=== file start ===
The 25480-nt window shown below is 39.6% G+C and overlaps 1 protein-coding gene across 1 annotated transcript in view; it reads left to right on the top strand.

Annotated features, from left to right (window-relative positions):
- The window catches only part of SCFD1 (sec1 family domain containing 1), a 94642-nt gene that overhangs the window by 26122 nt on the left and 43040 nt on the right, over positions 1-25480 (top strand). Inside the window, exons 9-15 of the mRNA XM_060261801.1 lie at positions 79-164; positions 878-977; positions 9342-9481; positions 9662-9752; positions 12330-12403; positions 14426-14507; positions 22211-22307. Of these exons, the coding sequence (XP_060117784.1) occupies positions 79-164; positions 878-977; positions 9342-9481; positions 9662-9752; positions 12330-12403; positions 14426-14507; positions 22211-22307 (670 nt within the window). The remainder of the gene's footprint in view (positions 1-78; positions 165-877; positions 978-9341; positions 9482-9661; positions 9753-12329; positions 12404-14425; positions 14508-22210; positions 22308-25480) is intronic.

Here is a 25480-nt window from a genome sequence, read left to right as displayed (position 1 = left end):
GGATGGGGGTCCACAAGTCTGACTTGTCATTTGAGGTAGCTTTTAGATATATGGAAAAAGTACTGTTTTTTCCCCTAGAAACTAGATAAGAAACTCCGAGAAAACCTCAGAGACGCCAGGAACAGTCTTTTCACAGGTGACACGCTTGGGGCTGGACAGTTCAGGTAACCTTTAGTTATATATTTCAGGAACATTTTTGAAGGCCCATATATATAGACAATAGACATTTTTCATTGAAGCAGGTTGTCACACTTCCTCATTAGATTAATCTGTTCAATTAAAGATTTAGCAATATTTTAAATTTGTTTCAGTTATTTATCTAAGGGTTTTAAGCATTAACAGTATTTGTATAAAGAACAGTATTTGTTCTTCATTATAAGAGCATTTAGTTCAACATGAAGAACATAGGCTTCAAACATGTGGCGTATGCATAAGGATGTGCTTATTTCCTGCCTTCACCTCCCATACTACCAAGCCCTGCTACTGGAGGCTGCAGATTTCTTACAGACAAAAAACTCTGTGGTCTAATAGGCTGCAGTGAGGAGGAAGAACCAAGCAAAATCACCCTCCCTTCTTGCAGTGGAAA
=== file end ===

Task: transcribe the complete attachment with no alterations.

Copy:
The 25480-nt window shown below is 39.6% G+C and overlaps 1 protein-coding gene across 1 annotated transcript in view; it reads left to right on the top strand.

Annotated features, from left to right (window-relative positions):
- The window catches only part of SCFD1 (sec1 family domain containing 1), a 94642-nt gene that overhangs the window by 26122 nt on the left and 43040 nt on the right, over positions 1-25480 (top strand). Inside the window, exons 9-15 of the mRNA XM_060261801.1 lie at positions 79-164; positions 878-977; positions 9342-9481; positions 9662-9752; positions 12330-12403; positions 14426-14507; positions 22211-22307. Of these exons, the coding sequence (XP_060117784.1) occupies positions 79-164; positions 878-977; positions 9342-9481; positions 9662-9752; positions 12330-12403; positions 14426-14507; positions 22211-22307 (670 nt within the window). The remainder of the gene's footprint in view (positions 1-78; positions 165-877; positions 978-9341; positions 9482-9661; positions 9753-12329; positions 12404-14425; positions 14508-22210; positions 22308-25480) is intronic.

Here is a 25480-nt window from a genome sequence, read left to right as displayed (position 1 = left end):
GGATGGGGGTCCACAAGTCTGACTTGTCATTTGAGGTAGCTTTTAGATATATGGAAAAAGTACTGTTTTTTCCCCTAGAAACTAGATAAGAAACTCCGAGAAAACCTCAGAGACGCCAGGAACAGTCTTTTCACAGGTGACACGCTTGGGGCTGGACAGTTCAGGTAACCTTTAGTTATATATTTCAGGAACATTTTTGAAGGCCCATATATATAGACAATAGACATTTTTCATTGAAGCAGGTTGTCACACTTCCTCATTAGATTAATCTGTTCAATTAAAGATTTAGCAATATTTTAAATTTGTTTCAGTTATTTATCTAAGGGTTTTAAGCATTAACAGTATTTGTATAAAGAACAGTATTTGTTCTTCATTATAAGAGCATTTAGTTCAACATGAAGAACATAGGCTTCAAACATGTGGCGTATGCATAAGGATGTGCTTATTTCCTGCCTTCACCTCCCATACTACCAAGCCCTGCTACTGGAGGCTGCAGATTTCTTACAGACAAAAAACTCTGTGGTCTAATAGGCTGCAGTGAGGAGGAAGAACCAAGCAAAATCACCCTCCCTTCTTGCAGTGGAAA